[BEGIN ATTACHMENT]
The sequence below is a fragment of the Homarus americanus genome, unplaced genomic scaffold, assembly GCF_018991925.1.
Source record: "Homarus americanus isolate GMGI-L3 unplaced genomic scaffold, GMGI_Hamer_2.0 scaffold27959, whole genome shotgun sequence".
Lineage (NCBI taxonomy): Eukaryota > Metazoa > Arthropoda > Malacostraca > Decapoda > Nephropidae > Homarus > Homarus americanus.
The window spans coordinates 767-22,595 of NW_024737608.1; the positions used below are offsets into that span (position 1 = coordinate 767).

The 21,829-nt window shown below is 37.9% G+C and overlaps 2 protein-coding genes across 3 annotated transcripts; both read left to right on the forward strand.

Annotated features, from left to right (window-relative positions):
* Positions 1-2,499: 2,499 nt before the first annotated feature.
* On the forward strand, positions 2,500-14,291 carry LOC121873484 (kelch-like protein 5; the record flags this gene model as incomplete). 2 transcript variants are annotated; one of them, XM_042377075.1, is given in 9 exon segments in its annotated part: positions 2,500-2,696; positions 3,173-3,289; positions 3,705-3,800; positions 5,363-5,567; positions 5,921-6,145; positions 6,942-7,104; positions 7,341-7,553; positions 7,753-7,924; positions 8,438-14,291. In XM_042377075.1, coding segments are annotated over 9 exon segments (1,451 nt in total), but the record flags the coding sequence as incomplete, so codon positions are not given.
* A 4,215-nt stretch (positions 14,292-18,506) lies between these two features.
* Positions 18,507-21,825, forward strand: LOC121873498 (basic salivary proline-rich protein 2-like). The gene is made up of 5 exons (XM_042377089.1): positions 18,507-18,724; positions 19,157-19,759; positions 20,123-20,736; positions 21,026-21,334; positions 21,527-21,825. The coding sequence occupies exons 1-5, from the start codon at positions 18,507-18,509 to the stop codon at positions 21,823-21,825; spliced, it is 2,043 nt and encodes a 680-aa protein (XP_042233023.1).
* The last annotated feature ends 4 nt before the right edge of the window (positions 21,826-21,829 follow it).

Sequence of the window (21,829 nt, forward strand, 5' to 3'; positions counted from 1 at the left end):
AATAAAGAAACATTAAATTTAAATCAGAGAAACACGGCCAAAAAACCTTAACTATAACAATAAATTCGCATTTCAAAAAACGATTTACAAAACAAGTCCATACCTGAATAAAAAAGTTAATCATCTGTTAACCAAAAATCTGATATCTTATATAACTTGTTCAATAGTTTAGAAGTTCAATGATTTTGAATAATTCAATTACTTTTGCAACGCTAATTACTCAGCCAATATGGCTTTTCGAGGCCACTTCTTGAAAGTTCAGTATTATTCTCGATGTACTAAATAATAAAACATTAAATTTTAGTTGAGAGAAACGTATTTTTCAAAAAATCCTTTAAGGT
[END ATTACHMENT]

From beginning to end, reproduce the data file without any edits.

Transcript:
The sequence below is a fragment of the Homarus americanus genome, unplaced genomic scaffold, assembly GCF_018991925.1.
Source record: "Homarus americanus isolate GMGI-L3 unplaced genomic scaffold, GMGI_Hamer_2.0 scaffold27959, whole genome shotgun sequence".
Lineage (NCBI taxonomy): Eukaryota > Metazoa > Arthropoda > Malacostraca > Decapoda > Nephropidae > Homarus > Homarus americanus.
The window spans coordinates 767-22,595 of NW_024737608.1; the positions used below are offsets into that span (position 1 = coordinate 767).

The 21,829-nt window shown below is 37.9% G+C and overlaps 2 protein-coding genes across 3 annotated transcripts; both read left to right on the forward strand.

Annotated features, from left to right (window-relative positions):
* Positions 1-2,499: 2,499 nt before the first annotated feature.
* On the forward strand, positions 2,500-14,291 carry LOC121873484 (kelch-like protein 5; the record flags this gene model as incomplete). 2 transcript variants are annotated; one of them, XM_042377075.1, is given in 9 exon segments in its annotated part: positions 2,500-2,696; positions 3,173-3,289; positions 3,705-3,800; positions 5,363-5,567; positions 5,921-6,145; positions 6,942-7,104; positions 7,341-7,553; positions 7,753-7,924; positions 8,438-14,291. In XM_042377075.1, coding segments are annotated over 9 exon segments (1,451 nt in total), but the record flags the coding sequence as incomplete, so codon positions are not given.
* A 4,215-nt stretch (positions 14,292-18,506) lies between these two features.
* Positions 18,507-21,825, forward strand: LOC121873498 (basic salivary proline-rich protein 2-like). The gene is made up of 5 exons (XM_042377089.1): positions 18,507-18,724; positions 19,157-19,759; positions 20,123-20,736; positions 21,026-21,334; positions 21,527-21,825. The coding sequence occupies exons 1-5, from the start codon at positions 18,507-18,509 to the stop codon at positions 21,823-21,825; spliced, it is 2,043 nt and encodes a 680-aa protein (XP_042233023.1).
* The last annotated feature ends 4 nt before the right edge of the window (positions 21,826-21,829 follow it).

Sequence of the window (21,829 nt, forward strand, 5' to 3'; positions counted from 1 at the left end):
AATAAAGAAACATTAAATTTAAATCAGAGAAACACGGCCAAAAAACCTTAACTATAACAATAAATTCGCATTTCAAAAAACGATTTACAAAACAAGTCCATACCTGAATAAAAAAGTTAATCATCTGTTAACCAAAAATCTGATATCTTATATAACTTGTTCAATAGTTTAGAAGTTCAATGATTTTGAATAATTCAATTACTTTTGCAACGCTAATTACTCAGCCAATATGGCTTTTCGAGGCCACTTCTTGAAAGTTCAGTATTATTCTCGATGTACTAAATAATAAAACATTAAATTTTAGTTGAGAGAAACGTATTTTTCAAAAAATCCTTTAAGGT